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04/18/2024 01:59 PM

Public Safety Personnel Make Strong Presence at East Haven Budget Hearing


East Haven’s public safety officials stood in unison at the Town Council’s public hearing for the proposed 2024-’25 fiscal year budget at the East Haven Senior Center on April 17, asking the town’s legislative body not to make any critical cuts to their departments.

Representatives of public safety services expressed concern before the Town Council about what were rumored to be cuts to the fire and police budgets that would potentially inhibit those departments’ capabilities in protecting the public.

The proposed municipal budget for 2024-‘25 fiscal year stands at a total of $105,185,356 in expenditures, while the public safety portion currently stands at $18,128,018.

Nick Balletto, chairman of the Board of Police Commissioners, asked the Town Council not to make any cuts to the police portion of the budget following a “stellar year in solving crime, being effective in the community,” he said.

Balletto inquired about a rumor that a police vehicle was going to be eliminated in the upcoming budget, a move which he said could further inhibit the department’s capabilities after having already lost three cruisers last year.

Balletto asked the Town Council to consider in their final budgeting sessions before adoption “what the chief [Ed Lennon] has done and what the department has done” for the town, given past cuts and overtime shifts with which officers are dealing.

East Haven fire representatives made their voices heard about alleged proposed slashes to the equipment portion of the department’s budget, including life-saving medical supplies. Representatives referred in part to the Board of Finance’s (BOF) March 19 budget workshop meeting minutes regarding a $46,000 cut to the department.

Members of the BOF and the Town Council ensured both public safety officials and The Courier that the $46,000 cut was in fact a “typo” in the meeting minutes.

Assistant Fire Chief Chris Rosa asked the Town Council not to cut the $55,000 from the fire budget which they allocated for medical supplies such as epinephrine and Narcan, which are used to save the life of people experiencing cardiac arrest or opioid overdose. The department was also concerned about cuts to a line item in their budget “we use to pay for public fire protection and repair damaged fire hydrants,” Chief Marcarelli infomred The Courier.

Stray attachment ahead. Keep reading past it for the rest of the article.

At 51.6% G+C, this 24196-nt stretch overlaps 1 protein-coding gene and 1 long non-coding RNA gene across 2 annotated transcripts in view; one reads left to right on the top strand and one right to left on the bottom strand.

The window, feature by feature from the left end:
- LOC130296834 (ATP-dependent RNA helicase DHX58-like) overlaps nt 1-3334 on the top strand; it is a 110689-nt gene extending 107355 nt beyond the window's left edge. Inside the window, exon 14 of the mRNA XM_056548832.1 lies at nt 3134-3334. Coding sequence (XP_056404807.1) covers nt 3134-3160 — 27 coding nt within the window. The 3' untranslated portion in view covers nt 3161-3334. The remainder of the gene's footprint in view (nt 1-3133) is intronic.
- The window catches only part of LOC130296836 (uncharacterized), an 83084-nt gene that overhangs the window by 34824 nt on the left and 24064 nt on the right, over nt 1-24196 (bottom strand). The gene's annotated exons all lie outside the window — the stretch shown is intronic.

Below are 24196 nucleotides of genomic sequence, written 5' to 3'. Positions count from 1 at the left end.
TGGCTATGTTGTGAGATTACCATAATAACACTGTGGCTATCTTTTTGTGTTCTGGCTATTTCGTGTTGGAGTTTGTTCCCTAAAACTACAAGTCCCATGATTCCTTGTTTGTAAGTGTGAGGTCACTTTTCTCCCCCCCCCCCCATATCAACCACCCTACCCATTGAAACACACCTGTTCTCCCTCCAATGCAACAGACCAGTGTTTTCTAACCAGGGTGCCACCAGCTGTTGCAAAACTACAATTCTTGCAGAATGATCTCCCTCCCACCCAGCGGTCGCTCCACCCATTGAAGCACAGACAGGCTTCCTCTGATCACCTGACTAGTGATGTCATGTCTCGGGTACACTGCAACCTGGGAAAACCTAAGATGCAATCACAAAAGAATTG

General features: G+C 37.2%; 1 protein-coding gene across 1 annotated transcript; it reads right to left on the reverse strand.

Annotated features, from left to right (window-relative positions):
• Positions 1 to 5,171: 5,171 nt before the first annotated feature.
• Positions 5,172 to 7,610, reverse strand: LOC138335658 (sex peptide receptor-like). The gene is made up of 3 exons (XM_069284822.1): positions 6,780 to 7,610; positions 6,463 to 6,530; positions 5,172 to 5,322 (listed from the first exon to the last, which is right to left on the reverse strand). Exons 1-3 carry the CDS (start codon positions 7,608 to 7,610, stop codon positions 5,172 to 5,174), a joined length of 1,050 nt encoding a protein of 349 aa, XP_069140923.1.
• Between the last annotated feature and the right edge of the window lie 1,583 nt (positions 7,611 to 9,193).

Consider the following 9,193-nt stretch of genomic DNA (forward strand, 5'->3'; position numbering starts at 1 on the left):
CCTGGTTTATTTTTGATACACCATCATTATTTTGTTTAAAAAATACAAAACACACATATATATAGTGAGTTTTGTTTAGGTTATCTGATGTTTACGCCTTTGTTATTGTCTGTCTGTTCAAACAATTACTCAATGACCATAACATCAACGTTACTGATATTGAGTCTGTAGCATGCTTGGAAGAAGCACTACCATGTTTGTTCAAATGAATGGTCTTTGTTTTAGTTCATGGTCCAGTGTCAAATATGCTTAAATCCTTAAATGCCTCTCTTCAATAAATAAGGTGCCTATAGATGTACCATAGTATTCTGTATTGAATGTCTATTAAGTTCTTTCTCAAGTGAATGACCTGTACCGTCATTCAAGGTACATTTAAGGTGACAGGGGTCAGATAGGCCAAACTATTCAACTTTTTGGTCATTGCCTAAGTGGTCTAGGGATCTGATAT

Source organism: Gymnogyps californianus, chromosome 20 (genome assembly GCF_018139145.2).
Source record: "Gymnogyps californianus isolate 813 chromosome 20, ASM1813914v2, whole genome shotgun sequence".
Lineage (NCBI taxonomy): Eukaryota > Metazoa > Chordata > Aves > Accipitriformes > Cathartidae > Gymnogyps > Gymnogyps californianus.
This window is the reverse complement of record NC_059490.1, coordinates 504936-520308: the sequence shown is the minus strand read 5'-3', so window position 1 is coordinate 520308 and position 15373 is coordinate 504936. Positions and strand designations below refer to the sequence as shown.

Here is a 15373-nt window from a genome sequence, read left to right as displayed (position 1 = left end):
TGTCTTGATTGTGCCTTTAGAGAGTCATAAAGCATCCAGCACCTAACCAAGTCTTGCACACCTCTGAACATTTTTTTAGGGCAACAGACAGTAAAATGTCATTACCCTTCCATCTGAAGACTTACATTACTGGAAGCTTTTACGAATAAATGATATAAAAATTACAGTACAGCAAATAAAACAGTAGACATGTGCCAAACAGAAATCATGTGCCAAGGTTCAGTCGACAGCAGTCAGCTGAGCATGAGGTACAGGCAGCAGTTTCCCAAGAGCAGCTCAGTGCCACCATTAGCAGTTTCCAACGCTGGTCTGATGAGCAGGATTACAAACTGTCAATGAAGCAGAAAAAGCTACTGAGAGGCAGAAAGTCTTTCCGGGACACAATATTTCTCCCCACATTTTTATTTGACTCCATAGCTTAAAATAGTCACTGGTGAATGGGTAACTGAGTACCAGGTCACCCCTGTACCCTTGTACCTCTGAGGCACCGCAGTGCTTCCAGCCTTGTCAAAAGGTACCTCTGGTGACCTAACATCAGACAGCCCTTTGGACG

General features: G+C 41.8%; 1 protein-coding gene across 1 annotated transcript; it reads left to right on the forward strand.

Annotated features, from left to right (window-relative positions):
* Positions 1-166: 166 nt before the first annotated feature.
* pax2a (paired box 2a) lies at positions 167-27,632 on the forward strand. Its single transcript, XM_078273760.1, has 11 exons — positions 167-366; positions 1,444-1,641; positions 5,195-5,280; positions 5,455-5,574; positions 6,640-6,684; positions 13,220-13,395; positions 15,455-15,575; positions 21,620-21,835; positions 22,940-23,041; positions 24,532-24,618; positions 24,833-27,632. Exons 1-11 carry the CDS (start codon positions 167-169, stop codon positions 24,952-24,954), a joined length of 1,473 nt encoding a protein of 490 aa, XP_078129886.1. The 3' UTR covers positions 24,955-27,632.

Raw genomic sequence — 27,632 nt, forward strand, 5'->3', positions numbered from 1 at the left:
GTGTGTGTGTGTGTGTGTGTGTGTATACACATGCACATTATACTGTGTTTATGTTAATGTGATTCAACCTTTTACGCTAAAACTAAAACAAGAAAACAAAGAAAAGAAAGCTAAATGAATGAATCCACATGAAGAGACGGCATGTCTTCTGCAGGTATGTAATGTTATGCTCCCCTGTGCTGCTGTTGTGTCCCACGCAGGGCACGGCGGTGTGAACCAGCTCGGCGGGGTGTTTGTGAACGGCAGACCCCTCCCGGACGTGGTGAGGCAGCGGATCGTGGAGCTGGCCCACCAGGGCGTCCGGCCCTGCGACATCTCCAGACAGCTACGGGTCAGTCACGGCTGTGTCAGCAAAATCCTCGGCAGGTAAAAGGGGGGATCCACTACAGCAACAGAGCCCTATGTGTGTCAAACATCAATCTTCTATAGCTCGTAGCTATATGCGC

Speaking on behalf of Chief Matt Marcarelli and requests in the fire budget, Rosa said, “The taxpayers can rest assured that what he is asking for it is needed to fulfill our vital public safety role. Any of the public safety professionals standing in the back of the room tonight would attest to that.”

Rosa said the presence of many public safety officials at the hearing was not meant to be intimidating, but was instead a reflection of their commitment to the job and a show of support to Chief Marcarelli and Mayor Joseph Carfora for the support they’ve shown “by providing the tools and equipment needed to do that job.”

Town Council Chairman Joseph Deko assured the fire department that cuts to the department are “not in anybody's directory” and guaranteed their support from both himself and his colleagues on the council.

“There has been no talk in our budget workshops to make any cuts to the fire department, other than a typo, $46,000,” said Deko. “You can rest assured that none of the money that you guys are talking about is being slashed. You have my word.”

The Town Council will hold its special meeting to adopt the proposed budget at the Senior Center on Thursday, April 25 at 7 p.m.